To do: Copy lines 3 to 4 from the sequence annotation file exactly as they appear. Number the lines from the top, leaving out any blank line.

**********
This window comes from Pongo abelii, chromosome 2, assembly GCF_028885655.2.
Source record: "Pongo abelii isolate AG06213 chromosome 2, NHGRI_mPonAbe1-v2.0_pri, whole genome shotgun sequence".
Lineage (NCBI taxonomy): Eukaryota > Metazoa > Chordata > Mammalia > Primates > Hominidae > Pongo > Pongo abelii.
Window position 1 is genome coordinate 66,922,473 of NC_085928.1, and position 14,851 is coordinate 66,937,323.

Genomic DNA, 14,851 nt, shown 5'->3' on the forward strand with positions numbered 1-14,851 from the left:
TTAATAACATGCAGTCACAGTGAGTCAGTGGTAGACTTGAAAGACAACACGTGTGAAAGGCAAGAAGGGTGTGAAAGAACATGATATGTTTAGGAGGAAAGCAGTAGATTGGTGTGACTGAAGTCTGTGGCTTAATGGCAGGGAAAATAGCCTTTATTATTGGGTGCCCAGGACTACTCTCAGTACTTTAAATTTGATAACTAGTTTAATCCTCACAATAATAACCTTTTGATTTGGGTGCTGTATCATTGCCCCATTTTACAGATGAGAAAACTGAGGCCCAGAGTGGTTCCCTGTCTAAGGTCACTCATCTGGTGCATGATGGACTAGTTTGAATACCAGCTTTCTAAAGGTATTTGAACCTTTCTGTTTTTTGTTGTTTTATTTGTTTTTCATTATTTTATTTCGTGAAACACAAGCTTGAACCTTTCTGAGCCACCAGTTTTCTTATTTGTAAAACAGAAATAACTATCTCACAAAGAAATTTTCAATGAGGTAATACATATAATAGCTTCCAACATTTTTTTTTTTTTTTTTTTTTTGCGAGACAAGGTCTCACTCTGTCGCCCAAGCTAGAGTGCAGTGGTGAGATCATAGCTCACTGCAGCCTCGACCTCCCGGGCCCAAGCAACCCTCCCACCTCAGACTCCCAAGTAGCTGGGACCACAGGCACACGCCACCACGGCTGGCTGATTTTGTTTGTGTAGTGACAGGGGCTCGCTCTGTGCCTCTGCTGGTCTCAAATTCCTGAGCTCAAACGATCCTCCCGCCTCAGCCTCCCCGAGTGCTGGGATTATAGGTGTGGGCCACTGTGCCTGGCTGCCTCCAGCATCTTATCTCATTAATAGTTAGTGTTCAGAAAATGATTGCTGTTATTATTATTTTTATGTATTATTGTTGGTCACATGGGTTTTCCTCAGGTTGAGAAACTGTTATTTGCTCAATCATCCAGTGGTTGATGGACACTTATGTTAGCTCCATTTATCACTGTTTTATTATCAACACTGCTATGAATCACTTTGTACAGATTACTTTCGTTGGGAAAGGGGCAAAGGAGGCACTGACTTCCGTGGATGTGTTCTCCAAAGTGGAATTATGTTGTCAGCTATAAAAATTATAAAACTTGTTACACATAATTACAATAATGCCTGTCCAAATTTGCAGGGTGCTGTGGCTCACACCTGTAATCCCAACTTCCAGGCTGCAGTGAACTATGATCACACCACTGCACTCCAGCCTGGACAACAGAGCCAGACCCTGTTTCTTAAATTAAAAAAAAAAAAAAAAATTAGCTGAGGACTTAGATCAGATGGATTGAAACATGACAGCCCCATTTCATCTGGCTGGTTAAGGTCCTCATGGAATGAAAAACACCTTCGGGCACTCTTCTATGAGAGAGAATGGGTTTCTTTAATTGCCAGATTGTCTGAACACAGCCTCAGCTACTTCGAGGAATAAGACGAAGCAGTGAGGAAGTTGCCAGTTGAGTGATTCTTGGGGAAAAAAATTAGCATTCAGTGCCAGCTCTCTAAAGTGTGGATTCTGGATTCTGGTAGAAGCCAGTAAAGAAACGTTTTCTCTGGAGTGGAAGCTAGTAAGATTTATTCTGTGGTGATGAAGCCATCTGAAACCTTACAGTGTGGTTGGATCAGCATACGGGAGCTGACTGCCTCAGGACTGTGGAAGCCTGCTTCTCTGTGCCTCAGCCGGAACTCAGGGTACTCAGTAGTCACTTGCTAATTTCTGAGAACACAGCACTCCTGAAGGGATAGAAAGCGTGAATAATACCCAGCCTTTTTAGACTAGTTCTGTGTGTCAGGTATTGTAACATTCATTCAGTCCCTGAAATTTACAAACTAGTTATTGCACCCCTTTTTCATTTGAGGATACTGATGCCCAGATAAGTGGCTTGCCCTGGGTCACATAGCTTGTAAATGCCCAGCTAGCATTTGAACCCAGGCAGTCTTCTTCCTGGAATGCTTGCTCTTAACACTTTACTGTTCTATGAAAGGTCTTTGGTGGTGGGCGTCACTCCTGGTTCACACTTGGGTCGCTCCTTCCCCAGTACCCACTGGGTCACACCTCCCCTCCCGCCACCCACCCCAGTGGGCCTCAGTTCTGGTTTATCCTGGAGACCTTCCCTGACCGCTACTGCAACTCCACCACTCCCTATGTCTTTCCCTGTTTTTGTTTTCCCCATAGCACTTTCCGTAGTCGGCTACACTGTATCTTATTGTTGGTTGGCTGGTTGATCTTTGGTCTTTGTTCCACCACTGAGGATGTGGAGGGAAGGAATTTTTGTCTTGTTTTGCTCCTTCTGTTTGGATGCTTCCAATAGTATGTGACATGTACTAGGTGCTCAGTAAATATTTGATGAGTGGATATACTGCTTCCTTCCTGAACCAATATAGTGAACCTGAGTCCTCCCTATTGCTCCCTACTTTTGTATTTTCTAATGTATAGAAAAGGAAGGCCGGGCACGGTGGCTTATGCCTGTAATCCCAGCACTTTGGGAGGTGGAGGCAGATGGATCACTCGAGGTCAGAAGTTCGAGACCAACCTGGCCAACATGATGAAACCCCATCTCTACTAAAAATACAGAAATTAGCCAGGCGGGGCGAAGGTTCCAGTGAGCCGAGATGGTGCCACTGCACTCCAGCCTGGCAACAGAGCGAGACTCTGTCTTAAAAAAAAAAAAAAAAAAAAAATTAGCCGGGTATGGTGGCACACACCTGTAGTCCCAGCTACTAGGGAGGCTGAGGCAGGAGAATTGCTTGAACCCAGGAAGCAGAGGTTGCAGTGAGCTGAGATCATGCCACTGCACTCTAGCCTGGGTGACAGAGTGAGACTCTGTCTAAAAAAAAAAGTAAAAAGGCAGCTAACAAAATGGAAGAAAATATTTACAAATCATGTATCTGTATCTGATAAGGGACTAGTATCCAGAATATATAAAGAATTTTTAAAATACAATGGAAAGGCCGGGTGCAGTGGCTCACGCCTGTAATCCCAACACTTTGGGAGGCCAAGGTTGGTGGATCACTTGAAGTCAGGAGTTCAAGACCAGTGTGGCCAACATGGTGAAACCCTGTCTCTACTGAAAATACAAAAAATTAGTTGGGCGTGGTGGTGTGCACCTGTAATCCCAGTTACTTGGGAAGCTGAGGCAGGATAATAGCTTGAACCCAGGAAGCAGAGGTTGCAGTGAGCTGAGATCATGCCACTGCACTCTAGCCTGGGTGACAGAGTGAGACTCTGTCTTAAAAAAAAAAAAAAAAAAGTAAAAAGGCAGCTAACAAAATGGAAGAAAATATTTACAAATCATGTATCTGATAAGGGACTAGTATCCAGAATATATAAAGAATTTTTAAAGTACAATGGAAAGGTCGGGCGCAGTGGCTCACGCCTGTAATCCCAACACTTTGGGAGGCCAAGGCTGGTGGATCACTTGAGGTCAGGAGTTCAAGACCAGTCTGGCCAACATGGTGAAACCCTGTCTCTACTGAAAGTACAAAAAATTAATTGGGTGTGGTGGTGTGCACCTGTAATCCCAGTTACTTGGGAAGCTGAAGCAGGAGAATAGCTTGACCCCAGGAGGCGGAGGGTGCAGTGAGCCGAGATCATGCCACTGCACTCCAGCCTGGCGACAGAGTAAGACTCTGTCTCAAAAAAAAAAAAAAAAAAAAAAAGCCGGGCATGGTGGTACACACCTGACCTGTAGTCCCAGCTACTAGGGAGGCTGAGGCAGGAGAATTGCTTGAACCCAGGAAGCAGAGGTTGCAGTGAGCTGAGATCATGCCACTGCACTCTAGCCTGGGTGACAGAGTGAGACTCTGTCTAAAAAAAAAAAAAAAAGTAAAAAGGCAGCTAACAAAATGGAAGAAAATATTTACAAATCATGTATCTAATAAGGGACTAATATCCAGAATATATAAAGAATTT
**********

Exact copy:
Lineage (NCBI taxonomy): Eukaryota > Metazoa > Chordata > Mammalia > Primates > Hominidae > Pongo > Pongo abelii.
Window position 1 is genome coordinate 66,922,473 of NC_085928.1, and position 14,851 is coordinate 66,937,323.